The Art of Suspense in Business Storytelling


Stories. Suddenly, everyone is telling them. Chief marketing officers want to hire, not just writers, but storytellers. Multinational corporations now have chief storytelling officers. Nike. Virgin. Accenture, Microsoft, Google, SAP, and Salesforce, among others. The most popular TED talks are really just stories in disguise.

Everyone is jumping onto the bandwagon. Do a quick Google search and you’ll get plenty of listicles of “5 Essential Tips For Business Storytelling,” and “How To Tell A Great Business Story.” These articles trot out the usual platitudes:

-Yes, human brains are wired to hear, process, and remember stories

-Yes, if executives told stories rather than presenting their ubiquitous PPT decks, they’d engage audiences more fully

-Yes, authenticity is key to good storytelling

And so on. These platitudes are not untrue, they’re just not especially …helpful… when you’re trying to write a story.

Suspense is the heart of story

No one talks about the main ingredient of a true story. That ingredient is suspense.


Suspense is foundational. Without it, you don’t have a story. 


And you certainly don’t have an engaged audience.

The reason you need suspense is that you have to keep your audience wondering what will happen next. If you don’t, you lose them. Period.

I’ll let someone much wittier take over here. The English writer E.M. Forster gave a brilliant series of lectures on writing at Trinity College, Cambridge, back in 1927. He said that the need for suspense goes back to the very origins of humanity—and cautioned about the risk to storytellers who don’t wield the weapon of suspense skillfully:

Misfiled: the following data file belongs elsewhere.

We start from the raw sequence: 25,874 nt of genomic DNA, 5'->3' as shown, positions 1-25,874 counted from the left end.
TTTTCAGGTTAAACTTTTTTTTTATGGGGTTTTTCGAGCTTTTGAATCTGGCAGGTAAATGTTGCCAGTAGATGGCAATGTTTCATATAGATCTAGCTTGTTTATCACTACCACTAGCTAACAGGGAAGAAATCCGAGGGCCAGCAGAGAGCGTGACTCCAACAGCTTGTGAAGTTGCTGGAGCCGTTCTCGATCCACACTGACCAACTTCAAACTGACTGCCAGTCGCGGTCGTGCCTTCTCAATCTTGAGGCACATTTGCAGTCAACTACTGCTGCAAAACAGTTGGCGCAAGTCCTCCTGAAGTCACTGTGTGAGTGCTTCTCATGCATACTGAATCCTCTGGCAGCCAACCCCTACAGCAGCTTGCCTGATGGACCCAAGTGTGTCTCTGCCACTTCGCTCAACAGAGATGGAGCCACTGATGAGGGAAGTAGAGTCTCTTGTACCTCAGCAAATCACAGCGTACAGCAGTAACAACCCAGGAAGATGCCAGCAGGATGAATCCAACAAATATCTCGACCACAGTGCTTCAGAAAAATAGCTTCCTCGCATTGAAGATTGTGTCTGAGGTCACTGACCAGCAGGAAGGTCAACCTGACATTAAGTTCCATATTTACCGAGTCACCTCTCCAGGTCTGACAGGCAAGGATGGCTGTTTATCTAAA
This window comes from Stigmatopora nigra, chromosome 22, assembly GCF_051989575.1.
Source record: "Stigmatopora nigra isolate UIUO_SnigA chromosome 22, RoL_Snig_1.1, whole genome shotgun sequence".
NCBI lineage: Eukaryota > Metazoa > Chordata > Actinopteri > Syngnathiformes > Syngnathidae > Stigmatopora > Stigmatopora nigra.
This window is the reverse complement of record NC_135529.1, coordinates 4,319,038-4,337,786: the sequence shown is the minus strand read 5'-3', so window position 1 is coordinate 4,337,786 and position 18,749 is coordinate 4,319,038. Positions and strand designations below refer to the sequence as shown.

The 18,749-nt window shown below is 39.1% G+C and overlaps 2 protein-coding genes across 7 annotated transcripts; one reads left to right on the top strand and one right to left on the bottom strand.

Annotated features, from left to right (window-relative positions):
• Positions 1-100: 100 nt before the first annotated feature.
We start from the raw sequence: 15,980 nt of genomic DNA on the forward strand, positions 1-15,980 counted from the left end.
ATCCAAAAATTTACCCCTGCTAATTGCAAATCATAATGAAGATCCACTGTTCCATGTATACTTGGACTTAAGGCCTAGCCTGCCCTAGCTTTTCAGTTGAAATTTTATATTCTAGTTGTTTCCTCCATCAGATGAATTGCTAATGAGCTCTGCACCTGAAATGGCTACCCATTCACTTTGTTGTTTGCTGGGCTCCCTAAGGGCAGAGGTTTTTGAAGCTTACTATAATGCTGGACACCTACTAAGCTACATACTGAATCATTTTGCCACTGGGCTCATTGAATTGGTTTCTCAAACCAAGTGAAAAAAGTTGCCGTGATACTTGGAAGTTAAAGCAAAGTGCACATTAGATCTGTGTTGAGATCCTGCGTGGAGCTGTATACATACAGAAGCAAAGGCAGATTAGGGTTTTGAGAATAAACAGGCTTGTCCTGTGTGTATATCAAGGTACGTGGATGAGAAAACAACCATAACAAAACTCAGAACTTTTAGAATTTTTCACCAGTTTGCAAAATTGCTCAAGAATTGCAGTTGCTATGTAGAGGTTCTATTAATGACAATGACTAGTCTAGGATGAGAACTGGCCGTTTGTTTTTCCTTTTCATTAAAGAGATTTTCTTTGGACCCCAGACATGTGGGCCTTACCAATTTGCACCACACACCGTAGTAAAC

“Neanderthal man listened to stories, if one may judge by the shape of his skull. The primitive audience was an audience of shock-heads, gaping around the campfire, fatigued with contending against the mammoth or the wooly rhinoceros, and only kept awake by suspense. What would happen next? The writer droned on, and as soon as the audience guessed what happened next, they either fell asleep or killed him.”

Today’s business audiences are more likely to yawn and check their phones if suspense is missing from a story. But Forster’s basic premise about human behavior hasn’t changed for hundreds of thousands of years.

How to create suspense

And here I’ll save you $50,000 and two years earning your MFA in fiction-writing by telling you how to create suspense. How to make your listener hang onto every word you say or write.

First, let’s analyze suspense. What is its literary definition? Partial knowledge that something of dramatic significance is about to happen.

In other words, you tell your audience some things—but not others—about what’s going to happen in your story. You hint (there are many ways to do this) that you will reveal something important soon. You have them hanging onto your words to find out what that something is.

It’s important to note here that suspense is different from surprise. Surprise is when the boogey man jumps out of your closet. Suspense is when you’re alone in a quiet house and hear the floorboards creak downstairs. Partial knowledge.

Or, to put a business spin on it, suspense is the time leading up to a major product release, when you tease your audience by giving them tidbits about problems in development, feuds among your teams, seemingly insurmountable technical barriers, etc. You’re giving them partial knowledge and they know it is leading up to a dramatic event: the success (or failure) of the release. They are on edge, intensively interested in finding out what happens next.

See how much more interesting that is than simply saying, “It took us longer than we thought, but we finally got Widget 2.0 to market”?

Of course, there are variants and twists on suspense. If we are only motivated to continue reading (or listening) to stories because of suspense, why are articles (or books) about people or events about which we already know the ending still so satisfying (think of recent best-sellers Steve Jobs or The Big Short)?

Ah, good question class! But that’s the subject of a different blog. This is complicated terrain. But well worth exploring.

ABOUT Alice LaPlante

Alice LaPlante was a Stegner Fellow and Jones Lecturer at Stanford University, and taught writing at Stanford for more than 20 years. She is the award-winning New York Times best-selling author of four novels, and wrote The Making of a Story, the best-selling textbook on writing published by W.W. Norton. Alice also is also a sought-after content writer, strategist, and story consultant for leading technology firms.